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28-30 April 2014
Fermi National Accelerator Laboratory
US/Central timezone

Activation Products from Copper and Steel Samples Exposed to Showers Produced by 8 GeV Protons Lost at the Fermilab Main Injector Collimation System

Apr 28, 2014, 3:15 PM
25m
Curia II

Curia II

Speaker

Bruce C. Brown (Fermilab/Accelerator Div/Main Injector Dept)

Description

In conjunction with efforts to predict residual radiation levels, measurements of residual radiation were correlated with the time history of losses. Detailed examination suggested that the list of radioactive isotopes used for fitting was incomplete. We will report on activation studies of magnet steel and copper samples which we irradiated adjacent to the Fermilab Main Injector collimation system. Our results identified several additional radioactive isotopes of interest including ones due to small isotopic and small chemical components with disproportionate contributions to the residual radiation. The MARS15 studies using both realistic and simplified models have confirmed our understanding of these measurements. The long half-life isotopes will grow in importance as operation stretches to a second decade and as loss rates rise. These studies allow us to predict limits on these concerns.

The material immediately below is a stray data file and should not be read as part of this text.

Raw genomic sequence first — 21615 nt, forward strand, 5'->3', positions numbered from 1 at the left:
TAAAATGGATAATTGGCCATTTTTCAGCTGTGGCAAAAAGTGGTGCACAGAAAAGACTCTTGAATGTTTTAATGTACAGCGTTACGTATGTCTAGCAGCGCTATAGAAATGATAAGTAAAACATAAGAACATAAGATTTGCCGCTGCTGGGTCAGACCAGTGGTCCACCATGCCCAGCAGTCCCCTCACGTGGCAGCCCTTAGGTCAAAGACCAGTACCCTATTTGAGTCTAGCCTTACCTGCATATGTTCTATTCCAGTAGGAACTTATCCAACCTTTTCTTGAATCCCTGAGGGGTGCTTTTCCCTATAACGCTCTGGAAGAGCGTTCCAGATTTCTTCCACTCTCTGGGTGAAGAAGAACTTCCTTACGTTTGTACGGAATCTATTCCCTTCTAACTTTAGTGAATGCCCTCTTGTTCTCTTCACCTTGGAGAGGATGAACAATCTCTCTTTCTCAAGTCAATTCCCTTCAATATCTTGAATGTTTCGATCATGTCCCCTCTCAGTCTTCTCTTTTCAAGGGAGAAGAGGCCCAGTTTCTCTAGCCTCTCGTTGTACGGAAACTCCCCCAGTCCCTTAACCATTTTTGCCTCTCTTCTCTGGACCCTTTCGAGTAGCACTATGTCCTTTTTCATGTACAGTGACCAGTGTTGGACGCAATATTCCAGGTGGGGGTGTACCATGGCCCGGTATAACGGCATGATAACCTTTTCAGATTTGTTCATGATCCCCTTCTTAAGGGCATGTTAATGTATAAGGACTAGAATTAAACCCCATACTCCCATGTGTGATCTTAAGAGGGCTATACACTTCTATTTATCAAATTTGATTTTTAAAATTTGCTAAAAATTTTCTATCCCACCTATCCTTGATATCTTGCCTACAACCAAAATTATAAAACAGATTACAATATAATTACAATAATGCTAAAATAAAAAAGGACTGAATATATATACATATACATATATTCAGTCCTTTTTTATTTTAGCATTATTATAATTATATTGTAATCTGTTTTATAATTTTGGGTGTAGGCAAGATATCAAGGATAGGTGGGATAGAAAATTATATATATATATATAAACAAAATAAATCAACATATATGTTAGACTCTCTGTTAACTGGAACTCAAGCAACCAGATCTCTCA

Summary

This presentation will build on the radiation control efforts for the Fermilab Main Injector by examining the activation of materials for the magnet systems which experience activation by 8 GeV beam loss. Activation studies with samples of steel and copper exposed them to the radiation near one of the secondary collimators allow presentation of measured results and comparisons with MARS15 calculations. The cooldown studies at bar-coded residual radiation measurement locations will provide a framework for relating these measurements to the overall effort to quantitatively predict and understand radiation exposures during upgrade and maintenance efforts in the Main Injector tunnel.

Primary author

Bruce C. Brown (Fermilab/Accelerator Div/Main Injector Dept)

Co-authors

Presentation Materials